Organic Gardening Plot Development and Vegetables
"As an organic garden, LHCG does not use pesticides, herbicides or commercial fertilizers which harm our environment."
First Time Bed Preparation
Remove existing grass and weeds; add compost, lava sand, organic fertilizer, expanded shale (one time only in plot), cornmeal and dry molasses and work into the native soil. Total mix should be at or slightly above top of boards for best root zone growth.
Soil, Plants and Supplies
Navigate to our Handy Links page to find resources used by our organic gardners.
Mulch will protect the plants and the microbes in your soil that allow for healthy plants, as well as retain water, prevent weeds, and mediate soil temperatures. Good choices are leaves from our leaf pile, straw, old, rotted hay (recently cut hay might have active herbicide).
Water only as needed. Gauge the need by digging 3-4 inches below the surface of the soil and seeing if soil is moist or dry. Too frequent watering makes for shallow root systems, increased fungal problems, increased bug problems, and blossom end rot in tomatoes, peppers, etc. A deep water of an inch every few days is better than watering a little bit several times a day. Recently planted transplants and seed beds will need to stay slightly moist (but not water-logged) until established, then back off watering.
Hand pull large weeds and work on soil health for overall control. Mulch bare soil in beds. Pull weeds from walkways and keep deep mulch in walkways.
Control Insect Pests
In general, control insect pests by encouraging beneficial insects and microbes and spraying with compost tea or worm compost tea. Spray minor outbreaks with plant oil products including orange oil, garlic-pepper tea, and Eugene oil. Hand pick pests (little kids love a penny a bug).
Avoid all pyrethrum products, especially those containing Piperonyl butoxide (PBO), petroleum distillates and other contaminants. Try not to use diatomaceous earth, as our bees can bring it into the hives and destroy the hive.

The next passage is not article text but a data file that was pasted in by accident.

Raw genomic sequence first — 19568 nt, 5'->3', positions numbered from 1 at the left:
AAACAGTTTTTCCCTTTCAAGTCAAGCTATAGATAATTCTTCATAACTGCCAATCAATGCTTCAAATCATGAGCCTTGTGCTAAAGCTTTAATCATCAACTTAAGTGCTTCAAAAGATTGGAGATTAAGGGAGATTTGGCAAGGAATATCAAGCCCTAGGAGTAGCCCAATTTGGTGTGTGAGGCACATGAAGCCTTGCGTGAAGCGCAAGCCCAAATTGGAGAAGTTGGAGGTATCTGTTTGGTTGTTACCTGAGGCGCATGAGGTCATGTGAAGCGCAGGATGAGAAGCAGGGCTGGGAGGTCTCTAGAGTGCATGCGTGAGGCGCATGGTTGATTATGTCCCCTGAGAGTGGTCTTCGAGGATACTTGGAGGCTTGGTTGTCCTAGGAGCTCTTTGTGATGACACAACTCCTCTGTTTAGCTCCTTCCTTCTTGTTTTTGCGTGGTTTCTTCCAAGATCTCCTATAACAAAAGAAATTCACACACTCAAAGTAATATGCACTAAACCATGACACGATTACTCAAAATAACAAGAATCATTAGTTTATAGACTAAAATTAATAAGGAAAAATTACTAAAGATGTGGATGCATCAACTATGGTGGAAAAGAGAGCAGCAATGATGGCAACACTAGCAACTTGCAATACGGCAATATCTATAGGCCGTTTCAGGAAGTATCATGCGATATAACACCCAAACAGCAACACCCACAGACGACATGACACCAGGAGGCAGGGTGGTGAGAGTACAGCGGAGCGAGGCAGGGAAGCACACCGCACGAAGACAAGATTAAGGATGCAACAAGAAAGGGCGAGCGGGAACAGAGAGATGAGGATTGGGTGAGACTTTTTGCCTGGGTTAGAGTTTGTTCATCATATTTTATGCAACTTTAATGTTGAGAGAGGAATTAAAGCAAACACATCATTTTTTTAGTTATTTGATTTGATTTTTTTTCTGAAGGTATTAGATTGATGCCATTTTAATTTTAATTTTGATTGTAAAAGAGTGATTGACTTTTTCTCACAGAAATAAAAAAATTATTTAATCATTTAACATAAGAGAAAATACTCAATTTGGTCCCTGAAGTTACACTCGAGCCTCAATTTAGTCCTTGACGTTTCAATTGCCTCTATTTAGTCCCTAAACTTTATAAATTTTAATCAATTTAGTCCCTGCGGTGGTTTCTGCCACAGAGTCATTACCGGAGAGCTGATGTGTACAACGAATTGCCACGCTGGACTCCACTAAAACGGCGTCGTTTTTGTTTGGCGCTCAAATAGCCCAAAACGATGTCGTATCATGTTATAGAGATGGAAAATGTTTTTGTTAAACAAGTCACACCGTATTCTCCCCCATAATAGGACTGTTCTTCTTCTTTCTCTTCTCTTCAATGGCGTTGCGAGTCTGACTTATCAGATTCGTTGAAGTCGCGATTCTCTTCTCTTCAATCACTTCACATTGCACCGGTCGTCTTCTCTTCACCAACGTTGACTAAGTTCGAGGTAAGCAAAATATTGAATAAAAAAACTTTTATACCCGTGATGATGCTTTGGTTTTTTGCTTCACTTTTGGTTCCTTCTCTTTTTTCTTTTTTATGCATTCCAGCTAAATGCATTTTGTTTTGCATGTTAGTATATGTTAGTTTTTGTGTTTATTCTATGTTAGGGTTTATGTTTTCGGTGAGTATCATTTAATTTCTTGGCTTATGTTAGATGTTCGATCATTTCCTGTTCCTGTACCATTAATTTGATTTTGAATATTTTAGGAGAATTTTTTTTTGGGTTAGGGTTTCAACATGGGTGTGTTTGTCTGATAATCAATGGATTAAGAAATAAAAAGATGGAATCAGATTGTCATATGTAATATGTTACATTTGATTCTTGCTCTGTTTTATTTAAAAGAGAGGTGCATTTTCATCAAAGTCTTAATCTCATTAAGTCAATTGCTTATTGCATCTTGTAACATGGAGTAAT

There is evidence that fire ants will not be as prevalent in gardens with a high beneficial microbe count—supported by compost teas, worm compost teas, dry molasses, proper watering and mulched garden beds.
Most diseases, such as black spot, brown patch, powdery mildew and other fungal problems, are controlled by prevention through soil improvement, avoidance of high-nitrogen fertilizers and proper watering. Outbreaks can be stopped with sprays of potassium bicarbonate, worm compost tea, cornmeal juice, diluted milk or the commercial product Bio Wash.
Foliar feed all plants during the growing season, at least monthly with compost tea, worm compost tea, or a fish/kelp emulsion. High-nitrogen salt fertilizers and products that contain synthetic material must be eliminated. Biosolid products should be avoided on food crops.
Miracle-Gro, Peters, other soluble crystal-type products and Osmocote are not acceptable in an organic program. Dry molasses is usually the best first step at 2 lbs per 100 sq. ft.
When planting seeds or transplants, you might want to side dress with one of the following: fresh compost, worm compost, alfalfa meal, dry molasses, organic fertilizer blend, cottonseed meal, fish meal, cornmeal product. Do NOT overfertilize, or you will have LOTS of foliage, but not too many vegetables/ fruits setting.
Harvesting is a critical part of vegetable production. Many plants will reduce production if over-ripe fruits are left on the vine. Over-ripe fruit also attracts pests and reduces plant health, making it more susceptible to pests and disease.
Parasitic Nematodes Control and Eradication. Presentation by LHCG Board Member Mark Crawford. (click on photo to open pdf)
Planting Guides from North Haven Gardens and TX Agrilife Extension. Summarized by Howard Garrett and customized for LHCG.
North Texas Vegetable Planting Guide - Spring - North Haven Gardens
North Texas Vegetable Planting Guide - Fall - North Haven Gardens
North Texas Vegetable Planting Guide - Spring - Texas Agrilife